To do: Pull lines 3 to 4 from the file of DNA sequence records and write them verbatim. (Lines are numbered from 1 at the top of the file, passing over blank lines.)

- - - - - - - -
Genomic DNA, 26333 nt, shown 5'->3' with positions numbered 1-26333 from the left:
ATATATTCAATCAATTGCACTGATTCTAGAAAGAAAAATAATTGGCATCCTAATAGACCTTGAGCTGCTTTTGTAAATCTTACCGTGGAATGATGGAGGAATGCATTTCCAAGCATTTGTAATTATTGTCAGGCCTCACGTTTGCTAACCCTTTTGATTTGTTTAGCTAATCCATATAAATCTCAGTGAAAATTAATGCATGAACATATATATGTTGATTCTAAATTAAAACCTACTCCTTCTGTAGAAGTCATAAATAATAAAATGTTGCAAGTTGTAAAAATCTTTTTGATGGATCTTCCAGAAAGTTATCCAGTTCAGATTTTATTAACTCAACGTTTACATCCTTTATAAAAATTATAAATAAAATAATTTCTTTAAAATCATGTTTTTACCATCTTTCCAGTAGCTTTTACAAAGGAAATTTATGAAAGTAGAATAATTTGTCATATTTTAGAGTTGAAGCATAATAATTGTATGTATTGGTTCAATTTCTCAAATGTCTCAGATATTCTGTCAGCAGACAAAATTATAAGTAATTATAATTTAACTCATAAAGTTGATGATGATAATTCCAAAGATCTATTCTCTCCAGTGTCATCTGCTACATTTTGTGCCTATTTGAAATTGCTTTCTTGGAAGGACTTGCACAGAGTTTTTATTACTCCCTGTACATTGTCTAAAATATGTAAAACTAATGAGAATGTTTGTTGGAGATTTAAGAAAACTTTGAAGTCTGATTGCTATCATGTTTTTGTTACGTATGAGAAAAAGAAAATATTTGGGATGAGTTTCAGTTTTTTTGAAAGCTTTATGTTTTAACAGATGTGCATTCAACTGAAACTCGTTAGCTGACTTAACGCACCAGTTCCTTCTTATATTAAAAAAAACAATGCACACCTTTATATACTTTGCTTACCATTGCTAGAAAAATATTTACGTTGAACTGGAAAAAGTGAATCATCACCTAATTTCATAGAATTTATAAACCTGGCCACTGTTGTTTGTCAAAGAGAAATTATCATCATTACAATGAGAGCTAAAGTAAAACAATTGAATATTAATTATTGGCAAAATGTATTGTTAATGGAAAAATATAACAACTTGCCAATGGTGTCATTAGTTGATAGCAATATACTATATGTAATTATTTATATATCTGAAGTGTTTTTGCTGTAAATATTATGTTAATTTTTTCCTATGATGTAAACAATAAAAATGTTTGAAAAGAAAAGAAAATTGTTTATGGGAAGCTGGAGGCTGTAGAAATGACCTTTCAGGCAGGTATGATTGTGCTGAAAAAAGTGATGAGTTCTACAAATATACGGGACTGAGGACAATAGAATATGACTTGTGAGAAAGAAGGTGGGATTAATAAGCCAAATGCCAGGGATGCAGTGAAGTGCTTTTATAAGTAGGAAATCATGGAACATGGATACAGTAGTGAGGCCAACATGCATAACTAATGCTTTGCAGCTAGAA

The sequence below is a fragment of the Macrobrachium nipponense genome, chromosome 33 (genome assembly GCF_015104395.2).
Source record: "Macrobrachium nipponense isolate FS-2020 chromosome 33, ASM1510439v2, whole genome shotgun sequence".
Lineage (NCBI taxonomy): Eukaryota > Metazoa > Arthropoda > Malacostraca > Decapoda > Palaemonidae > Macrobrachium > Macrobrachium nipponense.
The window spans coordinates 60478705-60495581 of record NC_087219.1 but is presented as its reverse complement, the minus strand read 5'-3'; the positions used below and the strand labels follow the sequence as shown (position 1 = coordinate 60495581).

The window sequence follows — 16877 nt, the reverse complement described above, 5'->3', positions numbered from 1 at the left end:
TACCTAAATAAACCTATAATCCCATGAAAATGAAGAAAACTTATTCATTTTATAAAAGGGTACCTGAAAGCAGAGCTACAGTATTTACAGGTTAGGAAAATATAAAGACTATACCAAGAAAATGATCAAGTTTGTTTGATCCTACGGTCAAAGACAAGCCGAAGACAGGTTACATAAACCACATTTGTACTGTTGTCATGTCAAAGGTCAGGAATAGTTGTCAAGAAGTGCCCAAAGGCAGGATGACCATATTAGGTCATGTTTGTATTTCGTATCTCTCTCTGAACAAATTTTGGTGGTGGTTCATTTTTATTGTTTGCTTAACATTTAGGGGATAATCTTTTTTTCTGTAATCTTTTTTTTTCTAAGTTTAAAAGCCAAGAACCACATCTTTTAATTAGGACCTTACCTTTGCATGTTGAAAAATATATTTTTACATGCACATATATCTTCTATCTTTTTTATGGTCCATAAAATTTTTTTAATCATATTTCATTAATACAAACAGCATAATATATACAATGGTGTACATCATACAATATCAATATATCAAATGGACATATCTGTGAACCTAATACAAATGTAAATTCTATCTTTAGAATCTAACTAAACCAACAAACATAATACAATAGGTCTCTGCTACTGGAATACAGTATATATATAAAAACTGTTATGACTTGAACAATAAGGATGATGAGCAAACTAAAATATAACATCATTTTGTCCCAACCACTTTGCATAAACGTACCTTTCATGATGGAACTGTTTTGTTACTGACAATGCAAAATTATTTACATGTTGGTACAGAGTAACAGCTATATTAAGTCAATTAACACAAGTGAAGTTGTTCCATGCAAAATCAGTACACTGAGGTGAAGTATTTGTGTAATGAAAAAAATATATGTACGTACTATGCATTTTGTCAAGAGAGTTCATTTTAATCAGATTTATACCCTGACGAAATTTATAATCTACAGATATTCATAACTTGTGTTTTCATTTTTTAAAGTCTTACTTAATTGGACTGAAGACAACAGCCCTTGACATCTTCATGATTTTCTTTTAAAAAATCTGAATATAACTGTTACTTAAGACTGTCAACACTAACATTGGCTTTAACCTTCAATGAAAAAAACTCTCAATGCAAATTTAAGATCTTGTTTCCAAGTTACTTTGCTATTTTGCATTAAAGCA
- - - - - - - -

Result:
The sequence below is a fragment of the Macrobrachium nipponense genome, chromosome 33 (genome assembly GCF_015104395.2).
Source record: "Macrobrachium nipponense isolate FS-2020 chromosome 33, ASM1510439v2, whole genome shotgun sequence".